Ray Arvidson offers updates on Mars rover missions

With all the fanfare about Mars rover Curiosity landing safely on the Red Planet on Aug. 6, it’s easy to forget that there’s already a rover on Mars — an older, smaller cousin set to accomplish a feat unprecedented in the history of Solar System exploration. WUSTL’s Raymond E. Arvidson is playing key roles in both Mars missions.

Sand-trapped Mars Rover makes big discovery, WUSTL researcher reports

NASA’s robotic rover Spirit, bogged down in the loose soil of a Red Planet crater for months, has helped make an important scientific discovery just by spinning its wheels. “We’ve found something supremely interesting in the disturbed soil,” says WUSTL’s Raymond Arvidson, deputy principal scientist on the mission. Sulfate minerals churned up by the rover’s wheels offer evidence that this area “could have once supported life,” he explains.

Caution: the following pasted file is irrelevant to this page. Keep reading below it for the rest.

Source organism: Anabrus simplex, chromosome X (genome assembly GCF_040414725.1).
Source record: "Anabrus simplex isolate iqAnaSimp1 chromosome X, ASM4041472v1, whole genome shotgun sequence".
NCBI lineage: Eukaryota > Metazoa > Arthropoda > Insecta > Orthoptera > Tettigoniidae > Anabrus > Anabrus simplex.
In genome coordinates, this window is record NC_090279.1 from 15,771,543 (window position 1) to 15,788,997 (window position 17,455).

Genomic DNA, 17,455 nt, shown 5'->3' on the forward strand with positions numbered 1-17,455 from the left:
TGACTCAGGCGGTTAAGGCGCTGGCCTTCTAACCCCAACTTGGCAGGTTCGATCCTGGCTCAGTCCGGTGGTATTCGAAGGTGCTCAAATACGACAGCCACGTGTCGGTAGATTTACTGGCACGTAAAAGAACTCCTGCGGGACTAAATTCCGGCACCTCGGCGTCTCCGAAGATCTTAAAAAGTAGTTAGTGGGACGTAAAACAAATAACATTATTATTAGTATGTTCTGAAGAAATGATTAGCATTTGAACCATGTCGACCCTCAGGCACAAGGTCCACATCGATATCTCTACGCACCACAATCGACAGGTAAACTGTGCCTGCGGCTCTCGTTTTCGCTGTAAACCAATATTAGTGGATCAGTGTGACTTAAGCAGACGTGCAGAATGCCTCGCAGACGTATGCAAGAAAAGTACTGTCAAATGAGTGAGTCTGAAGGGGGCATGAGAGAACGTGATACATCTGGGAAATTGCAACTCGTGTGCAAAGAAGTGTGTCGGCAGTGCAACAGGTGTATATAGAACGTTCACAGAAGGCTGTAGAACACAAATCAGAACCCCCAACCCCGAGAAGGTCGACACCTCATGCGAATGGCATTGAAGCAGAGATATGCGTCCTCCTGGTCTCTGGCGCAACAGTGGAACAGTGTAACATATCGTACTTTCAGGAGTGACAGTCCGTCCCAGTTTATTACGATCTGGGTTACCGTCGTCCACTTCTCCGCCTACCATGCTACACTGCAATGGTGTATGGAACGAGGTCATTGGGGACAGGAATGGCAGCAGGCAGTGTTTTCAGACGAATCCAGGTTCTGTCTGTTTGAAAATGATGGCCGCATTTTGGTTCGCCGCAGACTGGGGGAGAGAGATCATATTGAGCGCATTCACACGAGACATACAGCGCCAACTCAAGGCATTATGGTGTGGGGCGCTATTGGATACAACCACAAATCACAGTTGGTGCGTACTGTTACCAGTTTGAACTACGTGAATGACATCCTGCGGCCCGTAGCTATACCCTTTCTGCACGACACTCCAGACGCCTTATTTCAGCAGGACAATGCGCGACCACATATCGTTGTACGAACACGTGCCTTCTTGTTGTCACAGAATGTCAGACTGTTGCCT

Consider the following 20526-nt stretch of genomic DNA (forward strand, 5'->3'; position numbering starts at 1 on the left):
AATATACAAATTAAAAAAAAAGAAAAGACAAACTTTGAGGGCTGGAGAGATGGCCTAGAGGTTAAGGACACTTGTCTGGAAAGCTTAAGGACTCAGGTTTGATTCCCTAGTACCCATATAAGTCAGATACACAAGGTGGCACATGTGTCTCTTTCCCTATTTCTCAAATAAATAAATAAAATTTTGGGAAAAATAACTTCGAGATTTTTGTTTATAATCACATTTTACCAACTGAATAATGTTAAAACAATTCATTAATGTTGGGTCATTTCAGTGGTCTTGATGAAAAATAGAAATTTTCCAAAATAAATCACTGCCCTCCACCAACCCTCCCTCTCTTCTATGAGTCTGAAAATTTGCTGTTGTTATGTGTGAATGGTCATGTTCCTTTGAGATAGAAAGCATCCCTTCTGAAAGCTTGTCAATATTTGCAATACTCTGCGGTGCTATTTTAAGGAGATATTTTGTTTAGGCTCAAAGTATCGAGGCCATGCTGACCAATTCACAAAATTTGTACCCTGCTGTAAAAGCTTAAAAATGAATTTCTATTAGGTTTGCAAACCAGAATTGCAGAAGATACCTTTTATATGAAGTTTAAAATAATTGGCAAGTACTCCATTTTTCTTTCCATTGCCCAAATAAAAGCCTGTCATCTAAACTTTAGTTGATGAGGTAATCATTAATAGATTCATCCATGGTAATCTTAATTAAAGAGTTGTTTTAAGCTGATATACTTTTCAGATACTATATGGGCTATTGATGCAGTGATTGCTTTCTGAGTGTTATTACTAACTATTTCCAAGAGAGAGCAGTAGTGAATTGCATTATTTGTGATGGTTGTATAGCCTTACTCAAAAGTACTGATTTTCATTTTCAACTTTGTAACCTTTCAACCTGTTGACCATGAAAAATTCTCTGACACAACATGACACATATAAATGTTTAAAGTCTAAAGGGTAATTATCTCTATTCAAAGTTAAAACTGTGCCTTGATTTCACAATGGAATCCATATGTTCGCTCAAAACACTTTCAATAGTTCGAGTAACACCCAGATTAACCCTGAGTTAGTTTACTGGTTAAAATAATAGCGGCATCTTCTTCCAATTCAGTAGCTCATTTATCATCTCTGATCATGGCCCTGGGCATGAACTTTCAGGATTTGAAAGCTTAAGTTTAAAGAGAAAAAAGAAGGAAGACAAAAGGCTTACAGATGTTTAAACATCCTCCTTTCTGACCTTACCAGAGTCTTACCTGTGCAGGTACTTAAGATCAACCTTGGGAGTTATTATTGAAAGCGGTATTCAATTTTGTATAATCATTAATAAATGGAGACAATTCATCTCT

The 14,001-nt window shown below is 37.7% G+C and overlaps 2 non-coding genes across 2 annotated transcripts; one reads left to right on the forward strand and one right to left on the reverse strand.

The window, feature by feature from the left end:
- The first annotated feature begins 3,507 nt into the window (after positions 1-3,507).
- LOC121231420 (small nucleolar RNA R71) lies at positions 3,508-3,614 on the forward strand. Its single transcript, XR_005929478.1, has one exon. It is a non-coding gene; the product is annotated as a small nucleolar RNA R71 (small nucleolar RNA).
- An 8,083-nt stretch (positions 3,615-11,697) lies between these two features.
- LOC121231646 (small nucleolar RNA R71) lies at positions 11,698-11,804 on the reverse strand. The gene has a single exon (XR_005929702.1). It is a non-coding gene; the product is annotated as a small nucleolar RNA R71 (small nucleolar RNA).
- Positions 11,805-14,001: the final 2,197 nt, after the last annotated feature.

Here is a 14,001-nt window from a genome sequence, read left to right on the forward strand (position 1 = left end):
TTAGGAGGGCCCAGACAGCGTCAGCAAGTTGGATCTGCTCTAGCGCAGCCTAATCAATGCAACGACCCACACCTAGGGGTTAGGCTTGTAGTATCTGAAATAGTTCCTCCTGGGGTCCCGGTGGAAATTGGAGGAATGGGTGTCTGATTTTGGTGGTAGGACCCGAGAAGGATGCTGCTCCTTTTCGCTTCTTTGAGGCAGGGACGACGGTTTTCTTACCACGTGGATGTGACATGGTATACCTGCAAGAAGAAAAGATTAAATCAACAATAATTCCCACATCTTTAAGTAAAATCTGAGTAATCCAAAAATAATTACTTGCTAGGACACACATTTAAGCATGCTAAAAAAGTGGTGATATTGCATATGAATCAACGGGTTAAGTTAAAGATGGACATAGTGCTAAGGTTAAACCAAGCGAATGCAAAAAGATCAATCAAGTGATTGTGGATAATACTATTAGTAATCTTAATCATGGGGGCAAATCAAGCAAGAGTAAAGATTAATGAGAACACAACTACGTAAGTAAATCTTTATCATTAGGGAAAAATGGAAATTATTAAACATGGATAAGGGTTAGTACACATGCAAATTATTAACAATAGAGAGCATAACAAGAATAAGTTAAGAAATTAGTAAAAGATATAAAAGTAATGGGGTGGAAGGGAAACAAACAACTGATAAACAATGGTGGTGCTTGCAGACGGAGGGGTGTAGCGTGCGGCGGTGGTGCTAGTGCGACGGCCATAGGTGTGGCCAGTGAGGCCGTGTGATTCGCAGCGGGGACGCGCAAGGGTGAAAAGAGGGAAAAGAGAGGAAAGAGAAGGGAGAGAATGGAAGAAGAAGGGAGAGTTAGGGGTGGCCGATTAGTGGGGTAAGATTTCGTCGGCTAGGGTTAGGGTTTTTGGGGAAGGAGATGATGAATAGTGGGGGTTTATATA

Mars as the Abode of Life?

Andrew H. Knoll, Ph.D., Fisher Professor of Natural History and professor of earth and planetary sciences at Harvard University, will discuss the evidence for life on Mars at 7 p.m. Oct. 30 in Room 300, Laboratory Sciences Building, on the Danforth Campus of Washington University in St. Louis.

NASA spacecraft read layered clues to changes on Mars

NASA/JPL-Caltech/Univ. of Arizona.Polar layered deposits exposed in a scarp at the head of Chasma Boreale, a large canyon on Mars.Mars climate history, recorded in ice-rich deposits near the poles, on crater-wall cliffs and ancient sand dunes, is being revealed by a trio of NASA instruments now flying over and rolling across the planet, suggest Washington University in St. Louis researchers playing key roles in the mission.

Water detection at Gusev crater described

Alian Wang in the laboratoryA large team of NASA scientists, led by earth and planetary scientists at Washington University in St. Louis, details the first solid set of evidence for water having existed on Mars at the Gusev crater, exploration site of the rover Spirit.